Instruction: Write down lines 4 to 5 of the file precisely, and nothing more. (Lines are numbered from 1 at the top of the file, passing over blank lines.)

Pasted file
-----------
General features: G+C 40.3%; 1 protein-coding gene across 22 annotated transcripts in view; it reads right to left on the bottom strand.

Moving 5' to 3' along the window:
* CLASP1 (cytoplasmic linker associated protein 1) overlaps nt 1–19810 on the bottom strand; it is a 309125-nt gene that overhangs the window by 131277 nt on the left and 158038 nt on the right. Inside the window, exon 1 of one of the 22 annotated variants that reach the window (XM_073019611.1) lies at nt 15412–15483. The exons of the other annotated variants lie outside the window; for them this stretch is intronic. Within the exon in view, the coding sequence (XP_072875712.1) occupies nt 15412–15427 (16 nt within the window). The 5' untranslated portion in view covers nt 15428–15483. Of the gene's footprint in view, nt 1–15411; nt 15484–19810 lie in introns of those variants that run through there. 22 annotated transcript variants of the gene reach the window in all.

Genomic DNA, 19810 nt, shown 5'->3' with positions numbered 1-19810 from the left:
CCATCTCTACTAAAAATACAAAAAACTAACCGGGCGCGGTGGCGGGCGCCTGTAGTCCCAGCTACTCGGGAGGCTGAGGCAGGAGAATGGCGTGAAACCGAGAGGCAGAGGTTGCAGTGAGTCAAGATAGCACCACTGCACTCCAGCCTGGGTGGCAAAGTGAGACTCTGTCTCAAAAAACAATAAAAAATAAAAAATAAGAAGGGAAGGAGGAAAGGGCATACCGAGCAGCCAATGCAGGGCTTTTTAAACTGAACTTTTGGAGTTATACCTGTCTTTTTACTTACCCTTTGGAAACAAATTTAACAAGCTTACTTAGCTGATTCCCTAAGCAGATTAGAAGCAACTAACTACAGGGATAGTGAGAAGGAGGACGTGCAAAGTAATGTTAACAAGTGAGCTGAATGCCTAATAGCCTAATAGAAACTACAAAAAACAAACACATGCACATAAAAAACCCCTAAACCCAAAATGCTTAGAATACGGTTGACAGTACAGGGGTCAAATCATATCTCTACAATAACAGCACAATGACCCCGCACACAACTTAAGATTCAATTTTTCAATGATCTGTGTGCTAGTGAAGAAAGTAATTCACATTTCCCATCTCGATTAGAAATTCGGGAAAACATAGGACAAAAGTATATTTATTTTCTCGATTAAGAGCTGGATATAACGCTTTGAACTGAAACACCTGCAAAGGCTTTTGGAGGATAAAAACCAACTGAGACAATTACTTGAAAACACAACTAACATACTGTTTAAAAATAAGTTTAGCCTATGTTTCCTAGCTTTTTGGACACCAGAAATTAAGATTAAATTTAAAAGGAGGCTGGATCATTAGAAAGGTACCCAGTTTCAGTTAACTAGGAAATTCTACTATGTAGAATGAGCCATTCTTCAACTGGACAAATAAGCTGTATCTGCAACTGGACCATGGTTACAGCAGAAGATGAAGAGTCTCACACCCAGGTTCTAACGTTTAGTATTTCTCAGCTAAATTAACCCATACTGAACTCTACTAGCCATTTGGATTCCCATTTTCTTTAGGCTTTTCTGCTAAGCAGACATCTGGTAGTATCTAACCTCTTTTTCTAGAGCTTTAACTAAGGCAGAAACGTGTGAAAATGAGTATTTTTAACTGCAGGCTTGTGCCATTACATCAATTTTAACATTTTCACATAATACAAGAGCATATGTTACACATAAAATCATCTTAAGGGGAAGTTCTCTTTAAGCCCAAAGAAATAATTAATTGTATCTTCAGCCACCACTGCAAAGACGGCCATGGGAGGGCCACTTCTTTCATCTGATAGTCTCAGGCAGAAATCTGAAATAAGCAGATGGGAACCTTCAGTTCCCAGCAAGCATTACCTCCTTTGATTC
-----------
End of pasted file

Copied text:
Genomic DNA, 19810 nt, shown 5'->3' with positions numbered 1-19810 from the left:
CCATCTCTACTAAAAATACAAAAAACTAACCGGGCGCGGTGGCGGGCGCCTGTAGTCCCAGCTACTCGGGAGGCTGAGGCAGGAGAATGGCGTGAAACCGAGAGGCAGAGGTTGCAGTGAGTCAAGATAGCACCACTGCACTCCAGCCTGGGTGGCAAAGTGAGACTCTGTCTCAAAAAACAATAAAAAATAAAAAATAAGAAGGGAAGGAGGAAAGGGCATACCGAGCAGCCAATGCAGGGCTTTTTAAACTGAACTTTTGGAGTTATACCTGTCTTTTTACTTACCCTTTGGAAACAAATTTAACAAGCTTACTTAGCTGATTCCCTAAGCAGATTAGAAGCAACTAACTACAGGGATAGTGAGAAGGAGGACGTGCAAAGTAATGTTAACAAGTGAGCTGAATGCCTAATAGCCTAATAGAAACTACAAAAAACAAACACATGCACATAAAAAACCCCTAAACCCAAAATGCTTAGAATACGGTTGACAGTACAGGGGTCAAATCATATCTCTACAATAACAGCACAATGACCCCGCACACAACTTAAGATTCAATTTTTCAATGATCTGTGTGCTAGTGAAGAAAGTAATTCACATTTCCCATCTCGATTAGAAATTCGGGAAAACATAGGACAAAAGTATATTTATTTTCTCGATTAAGAGCTGGATATAACGCTTTGAACTGAAACACCTGCAAAGGCTTTTGGAGGATAAAAACCAACTGAGACAATTACTTGAAAACACAACTAACATACTGTTTAAAAATAAGTTTAGCCTATGTTTCCTAGCTTTTTGGACACCAGAAATTAAGATTAAATTTAAAAGGAGGCTGGATCATTAGAAAGGTACCCAGTTTCAGTTAACTAGGAAATTCTACTATGTAGAATGAGCCATTCTTCAACTGGACAAATAAGCTGTATCTGCAACTGGACCATGGTTACAGCAGAAGATGAAGAGTCTCACACCCAGGTTCTAACGTTTAGTATTTCTCAGCTAAATTAACCCATACTGAACTCTACTAGCCATTTGGATTCCCATTTTCTTTAGGCTTTTCTGCTAAGCAGACATCTGGTAGTATCTAACCTCTTTTTCTAGAGCTTTAACTAAGGCAGAAACGTGTGAAAATGAGTATTTTTAACTGCAGGCTTGTGCCATTACATCAATTTTAACATTTTCACATAATACAAGAGCATATGTTACACATAAAATCATCTTAAGGGGAAGTTCTCTTTAAGCCCAAAGAAATAATTAATTGTATCTTCAGCCACCACTGCAAAGACGGCCATGGGAGGGCCACTTCTTTCATCTGATAGTCTCAGGCAGAAATCTGAAATAAGCAGATGGGAACCTTCAGTTCCCAGCAAGCATTACCTCCTTTGATTC